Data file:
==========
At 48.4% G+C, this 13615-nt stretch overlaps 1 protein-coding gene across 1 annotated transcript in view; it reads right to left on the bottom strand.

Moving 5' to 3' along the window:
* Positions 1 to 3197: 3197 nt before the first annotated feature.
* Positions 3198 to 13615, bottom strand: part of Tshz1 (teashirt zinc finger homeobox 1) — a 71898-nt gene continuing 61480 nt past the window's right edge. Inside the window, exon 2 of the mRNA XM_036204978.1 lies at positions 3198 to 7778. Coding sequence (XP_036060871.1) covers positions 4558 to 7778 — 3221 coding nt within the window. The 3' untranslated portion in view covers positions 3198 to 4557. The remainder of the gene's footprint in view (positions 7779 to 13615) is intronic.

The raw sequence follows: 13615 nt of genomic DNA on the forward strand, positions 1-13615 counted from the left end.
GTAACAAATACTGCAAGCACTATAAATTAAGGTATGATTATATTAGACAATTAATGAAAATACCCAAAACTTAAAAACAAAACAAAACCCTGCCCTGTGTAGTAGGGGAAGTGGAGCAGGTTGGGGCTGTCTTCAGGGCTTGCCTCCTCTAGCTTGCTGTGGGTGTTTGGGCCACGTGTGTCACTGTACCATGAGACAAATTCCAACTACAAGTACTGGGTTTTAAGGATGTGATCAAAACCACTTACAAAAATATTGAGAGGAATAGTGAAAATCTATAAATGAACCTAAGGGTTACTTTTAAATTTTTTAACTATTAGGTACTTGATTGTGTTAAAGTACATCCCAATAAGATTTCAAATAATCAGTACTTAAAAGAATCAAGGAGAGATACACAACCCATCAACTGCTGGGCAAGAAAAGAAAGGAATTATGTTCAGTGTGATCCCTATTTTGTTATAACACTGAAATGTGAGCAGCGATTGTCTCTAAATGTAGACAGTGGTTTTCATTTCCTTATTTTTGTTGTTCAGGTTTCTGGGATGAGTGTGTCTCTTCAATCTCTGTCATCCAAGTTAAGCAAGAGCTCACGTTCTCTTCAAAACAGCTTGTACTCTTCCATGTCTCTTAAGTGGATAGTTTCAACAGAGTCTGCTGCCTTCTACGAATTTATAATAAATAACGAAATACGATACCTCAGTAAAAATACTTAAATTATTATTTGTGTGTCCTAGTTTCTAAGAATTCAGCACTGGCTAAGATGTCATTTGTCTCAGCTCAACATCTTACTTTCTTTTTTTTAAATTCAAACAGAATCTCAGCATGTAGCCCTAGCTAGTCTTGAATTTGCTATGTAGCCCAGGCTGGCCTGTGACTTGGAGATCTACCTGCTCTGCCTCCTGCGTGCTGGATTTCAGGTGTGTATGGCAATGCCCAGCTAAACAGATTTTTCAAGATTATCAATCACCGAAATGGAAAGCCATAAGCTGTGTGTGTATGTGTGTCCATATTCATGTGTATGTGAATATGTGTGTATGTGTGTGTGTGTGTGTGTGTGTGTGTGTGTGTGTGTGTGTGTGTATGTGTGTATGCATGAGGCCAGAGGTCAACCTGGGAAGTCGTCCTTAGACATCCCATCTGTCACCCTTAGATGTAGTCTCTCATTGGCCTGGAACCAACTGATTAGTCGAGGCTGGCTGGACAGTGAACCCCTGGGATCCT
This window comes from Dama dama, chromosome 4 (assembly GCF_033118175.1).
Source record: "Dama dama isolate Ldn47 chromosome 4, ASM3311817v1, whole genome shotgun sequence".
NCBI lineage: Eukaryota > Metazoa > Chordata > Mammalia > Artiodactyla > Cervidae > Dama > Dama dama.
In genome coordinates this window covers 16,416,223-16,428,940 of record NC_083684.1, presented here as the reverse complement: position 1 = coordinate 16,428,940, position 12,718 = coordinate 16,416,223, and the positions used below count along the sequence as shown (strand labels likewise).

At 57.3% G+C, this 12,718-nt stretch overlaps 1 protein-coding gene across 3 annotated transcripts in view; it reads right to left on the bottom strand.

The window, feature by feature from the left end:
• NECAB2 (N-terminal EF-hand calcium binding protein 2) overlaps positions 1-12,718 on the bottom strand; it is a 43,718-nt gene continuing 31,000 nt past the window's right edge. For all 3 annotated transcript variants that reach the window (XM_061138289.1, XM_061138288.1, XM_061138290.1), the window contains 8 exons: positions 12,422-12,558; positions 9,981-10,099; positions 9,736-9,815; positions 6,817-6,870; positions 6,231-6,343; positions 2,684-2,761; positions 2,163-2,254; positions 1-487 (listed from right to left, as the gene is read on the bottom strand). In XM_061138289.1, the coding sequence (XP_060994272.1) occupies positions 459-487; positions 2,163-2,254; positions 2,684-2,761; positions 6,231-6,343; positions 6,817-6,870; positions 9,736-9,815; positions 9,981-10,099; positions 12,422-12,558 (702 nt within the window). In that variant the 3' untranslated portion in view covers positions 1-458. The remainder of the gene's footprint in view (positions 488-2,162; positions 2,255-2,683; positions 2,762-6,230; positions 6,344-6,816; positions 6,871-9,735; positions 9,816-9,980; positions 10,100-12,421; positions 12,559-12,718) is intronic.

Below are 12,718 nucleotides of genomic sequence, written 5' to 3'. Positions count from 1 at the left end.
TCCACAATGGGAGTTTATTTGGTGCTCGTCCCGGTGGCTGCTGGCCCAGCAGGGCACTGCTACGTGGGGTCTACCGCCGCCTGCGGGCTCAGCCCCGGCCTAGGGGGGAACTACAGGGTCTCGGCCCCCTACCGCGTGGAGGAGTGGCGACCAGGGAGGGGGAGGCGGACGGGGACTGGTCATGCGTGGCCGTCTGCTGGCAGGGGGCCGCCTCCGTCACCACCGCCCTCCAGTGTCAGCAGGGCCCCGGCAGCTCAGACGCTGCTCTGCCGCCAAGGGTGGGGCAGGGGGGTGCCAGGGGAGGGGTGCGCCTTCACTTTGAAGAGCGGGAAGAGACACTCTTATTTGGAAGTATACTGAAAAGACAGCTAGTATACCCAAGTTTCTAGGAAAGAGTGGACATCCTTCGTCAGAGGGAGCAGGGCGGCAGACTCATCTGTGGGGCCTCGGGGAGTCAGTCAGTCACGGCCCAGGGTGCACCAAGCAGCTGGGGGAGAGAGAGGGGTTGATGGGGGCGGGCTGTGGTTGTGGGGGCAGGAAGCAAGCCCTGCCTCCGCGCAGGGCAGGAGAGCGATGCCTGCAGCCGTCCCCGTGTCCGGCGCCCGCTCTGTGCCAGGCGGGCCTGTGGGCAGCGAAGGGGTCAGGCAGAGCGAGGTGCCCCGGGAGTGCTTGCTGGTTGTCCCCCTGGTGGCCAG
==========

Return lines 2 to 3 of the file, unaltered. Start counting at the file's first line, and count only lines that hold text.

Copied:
Moving 5' to 3' along the window:
* Positions 1 to 3197: 3197 nt before the first annotated feature.